KruegersblogFebruary 2014 we continue our diaconate journey…

The focus of this week’s class was bereavement training, the first half of Paul’s letter to the Roman’s and a presentation on the encyclical Pacem in Terris or Peace on Earth. Since we and another couple presented this encyclical, we would like to discuss this.

An encyclical, as defined by catholic culture, is “A papal document treating matters related to the general welfare of the Church, sent by the Pope to the bishops.

Used more frequently in modern times to express the mind and thoughts of the Pope to the people in the Catholic Faith. Although of themselves, the encyclicals are “not infallible” documents, encyclicals may (and generally do) contain pronouncements on faith and morals that are de facto infallible because they express the ordinary teaching of the Church. In any case, the faithful are to give the papal encyclicals their interior assent and external respect as statements of the Vicar of Christ.

An encyclical epistle is like an encyclical letter but addressed to part of the Church, that is, to the bishops and faithful of a particular area. Its contents may be doctrinal, moral, or disciplinary matters of universal significance, but may also commemorate some historical event or treat of conditions in a certain country or locality.”

Since 1435 there have 159 encyclicals. With the first being written by Pope Eugene IV in 1435 and the latest bring written by Pope Francis last year. Between 1846 and 1875 Pope Pius IX wrote 38 encyclicals; the most of any pope to date.

Peace on Earth was written in 1963, shortly after the Cuban Missile crisis by Pope John XXIII, the last of Pope John’s eight. “Peace will be only be an empty-sounding word unless it is based on the order founded on truth, built according to justice, integrated by charity and put into practice in freedom.”

Pope John also listed basic human rights. These are, “Man has the right to live. He has the right to bodily integrity and to the means necessary for the proper development of life, particularly food, clothing, shelter, medical care, rest, and, finally, the necessary social services. In consequence, he has the right to be looked after in the event of ill-health; disability stemming from his work; widowhood; old age; enforced unemployment; or whenever through no fault of his own he is deprived of the means of livelihood.”

Besides these basic other rights were also listed. The second section addressed the relationship between man and state. The third established the need for equality among nations with the last section talking about the greater need for relations between nations.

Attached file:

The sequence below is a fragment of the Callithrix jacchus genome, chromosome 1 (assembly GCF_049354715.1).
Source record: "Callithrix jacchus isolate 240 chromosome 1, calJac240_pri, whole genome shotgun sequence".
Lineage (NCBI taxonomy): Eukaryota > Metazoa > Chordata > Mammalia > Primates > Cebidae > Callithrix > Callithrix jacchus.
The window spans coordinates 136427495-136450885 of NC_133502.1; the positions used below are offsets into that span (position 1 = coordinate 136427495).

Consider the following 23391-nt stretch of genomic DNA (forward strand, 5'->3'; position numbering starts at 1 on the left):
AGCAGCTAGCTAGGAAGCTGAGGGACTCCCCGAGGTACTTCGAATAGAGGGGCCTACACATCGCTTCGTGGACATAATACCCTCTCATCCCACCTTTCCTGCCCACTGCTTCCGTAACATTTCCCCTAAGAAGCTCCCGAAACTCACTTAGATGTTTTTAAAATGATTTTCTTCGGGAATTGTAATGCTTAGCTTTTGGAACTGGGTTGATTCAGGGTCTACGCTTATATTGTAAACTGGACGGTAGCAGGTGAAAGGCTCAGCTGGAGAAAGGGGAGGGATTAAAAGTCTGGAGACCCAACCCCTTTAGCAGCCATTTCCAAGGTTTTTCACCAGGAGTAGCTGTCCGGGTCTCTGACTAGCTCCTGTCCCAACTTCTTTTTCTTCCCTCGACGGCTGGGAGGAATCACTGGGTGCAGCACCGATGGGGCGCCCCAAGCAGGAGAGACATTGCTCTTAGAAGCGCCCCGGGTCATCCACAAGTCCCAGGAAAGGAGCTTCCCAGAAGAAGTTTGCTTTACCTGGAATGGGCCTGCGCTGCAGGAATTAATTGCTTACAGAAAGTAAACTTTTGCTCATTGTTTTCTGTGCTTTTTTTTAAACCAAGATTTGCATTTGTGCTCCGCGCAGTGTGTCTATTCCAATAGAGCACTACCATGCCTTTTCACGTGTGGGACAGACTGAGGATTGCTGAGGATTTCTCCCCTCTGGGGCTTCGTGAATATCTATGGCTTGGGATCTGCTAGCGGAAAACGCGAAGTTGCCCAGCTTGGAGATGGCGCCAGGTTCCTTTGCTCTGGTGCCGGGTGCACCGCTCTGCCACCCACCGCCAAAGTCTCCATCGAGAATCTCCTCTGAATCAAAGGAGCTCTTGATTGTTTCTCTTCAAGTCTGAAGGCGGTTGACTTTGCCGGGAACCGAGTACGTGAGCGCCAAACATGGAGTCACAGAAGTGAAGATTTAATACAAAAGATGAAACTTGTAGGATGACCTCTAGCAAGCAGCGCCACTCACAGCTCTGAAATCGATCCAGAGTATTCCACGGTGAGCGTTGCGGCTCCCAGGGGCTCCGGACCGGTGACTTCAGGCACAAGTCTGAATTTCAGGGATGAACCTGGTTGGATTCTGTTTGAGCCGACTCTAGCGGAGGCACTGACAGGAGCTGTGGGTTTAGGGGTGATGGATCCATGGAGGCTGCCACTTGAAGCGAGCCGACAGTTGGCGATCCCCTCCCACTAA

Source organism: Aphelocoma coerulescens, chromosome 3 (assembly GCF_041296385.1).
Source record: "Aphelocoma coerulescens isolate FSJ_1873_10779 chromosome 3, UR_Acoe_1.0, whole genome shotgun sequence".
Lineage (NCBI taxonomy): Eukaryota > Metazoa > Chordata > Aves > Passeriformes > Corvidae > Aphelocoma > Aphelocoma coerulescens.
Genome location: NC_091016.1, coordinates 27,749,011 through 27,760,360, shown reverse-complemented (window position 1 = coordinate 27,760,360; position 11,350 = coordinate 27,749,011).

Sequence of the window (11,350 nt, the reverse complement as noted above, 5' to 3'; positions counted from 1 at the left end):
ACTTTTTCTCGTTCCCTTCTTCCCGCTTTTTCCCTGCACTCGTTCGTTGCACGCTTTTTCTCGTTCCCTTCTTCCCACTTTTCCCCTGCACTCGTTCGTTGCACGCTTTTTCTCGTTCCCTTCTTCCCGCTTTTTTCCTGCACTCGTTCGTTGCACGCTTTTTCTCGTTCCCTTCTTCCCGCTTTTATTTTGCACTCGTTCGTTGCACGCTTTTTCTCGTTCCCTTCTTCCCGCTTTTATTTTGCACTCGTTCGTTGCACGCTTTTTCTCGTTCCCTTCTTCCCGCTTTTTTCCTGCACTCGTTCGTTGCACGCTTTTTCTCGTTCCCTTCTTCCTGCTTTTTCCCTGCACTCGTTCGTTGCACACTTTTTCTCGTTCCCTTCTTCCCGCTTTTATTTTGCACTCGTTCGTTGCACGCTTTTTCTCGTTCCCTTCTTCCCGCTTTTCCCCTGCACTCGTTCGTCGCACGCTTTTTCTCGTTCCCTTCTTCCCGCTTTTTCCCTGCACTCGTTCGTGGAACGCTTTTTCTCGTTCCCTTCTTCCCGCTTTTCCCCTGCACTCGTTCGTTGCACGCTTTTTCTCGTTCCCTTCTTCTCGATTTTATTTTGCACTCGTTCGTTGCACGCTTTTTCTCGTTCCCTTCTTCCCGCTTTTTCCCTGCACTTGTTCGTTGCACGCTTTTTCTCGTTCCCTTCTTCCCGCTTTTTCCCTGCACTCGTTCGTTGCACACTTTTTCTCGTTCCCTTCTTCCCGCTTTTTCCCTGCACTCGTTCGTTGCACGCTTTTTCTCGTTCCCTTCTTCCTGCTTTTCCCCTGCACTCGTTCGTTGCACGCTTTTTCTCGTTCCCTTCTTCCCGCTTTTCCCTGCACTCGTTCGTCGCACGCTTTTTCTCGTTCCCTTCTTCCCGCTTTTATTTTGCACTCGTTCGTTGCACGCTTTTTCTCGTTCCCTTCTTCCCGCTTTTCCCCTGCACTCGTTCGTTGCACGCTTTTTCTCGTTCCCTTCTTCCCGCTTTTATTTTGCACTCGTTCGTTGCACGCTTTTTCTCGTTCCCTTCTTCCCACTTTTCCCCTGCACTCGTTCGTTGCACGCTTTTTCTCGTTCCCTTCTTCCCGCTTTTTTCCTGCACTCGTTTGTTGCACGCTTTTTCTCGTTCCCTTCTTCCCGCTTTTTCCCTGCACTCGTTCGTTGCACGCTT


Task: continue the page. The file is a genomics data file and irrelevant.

There is the need, said the pope, that when conflicts arise, they “should note be resolved by recourse to arms, but rather by negotiation.”

It was not found out until later that Pope John XXIII was a friend with Premier Khrushchev and through this friendship, the Cuban Missile Crisis would be solved.

We found that most encyclicals are not an easy read.  They contain many quotes from many previous encyclicals as well as church doctors, such as St. Augustine.  There are many commentaries that also exist about each encyclical and the commentaries are very helpful in one’s ability to understand what is being said.

All encyclicals are available on the Vatican website in both English and Latin. Here is the link to Pacem in Terris if you would like to read it on your own.

Although this document was written over fifty years ago, it is still very relevant today.  A few weeks ago, Father John Dear, spoke at Holy Family.  As Jay listened, he realized that many of the issues that Father John was talking about as concerns today, are similar to those concerns of Pope John XXIII.

If you are interested in becoming a Deacon or a Deacon Couple for the Archdiocese of Los Angeles, please contact:

Diaconate Formation Office
Archdiocese of Los Angeles
3424 Wilshire Boulevard, 2nd Floor
Los Angeles, CA 90010-2241


Diaconate Information Days – Called To Be A Deacon?

Prospective applicants and their wives are invited to attend an Information Day presented by the Office of Diaconate Formation.  Here you can meet the formation staff and learn more about the formation program.

Sunday, April 13, 2014 from 2:00 p.m. to 4:00 p.m. at St. Maximilian Kolbe Parish, 5801 Kanan Rd. Westlake Village, CA 91362.

If you have any questions about the Diaconate, please ask us or send us an e-mail at   As we complete this calendar year’s classes, we would again like to thank all of you. Thank you for your continued prayers.  Thank you for your continued support. Lastly, thank you for the occasional question on how that deacon thing is going.

Candy & Jay Krueger,

Candidacy Year I, Diaconate Formation,

Holy Family Church, South Pasadena, CA

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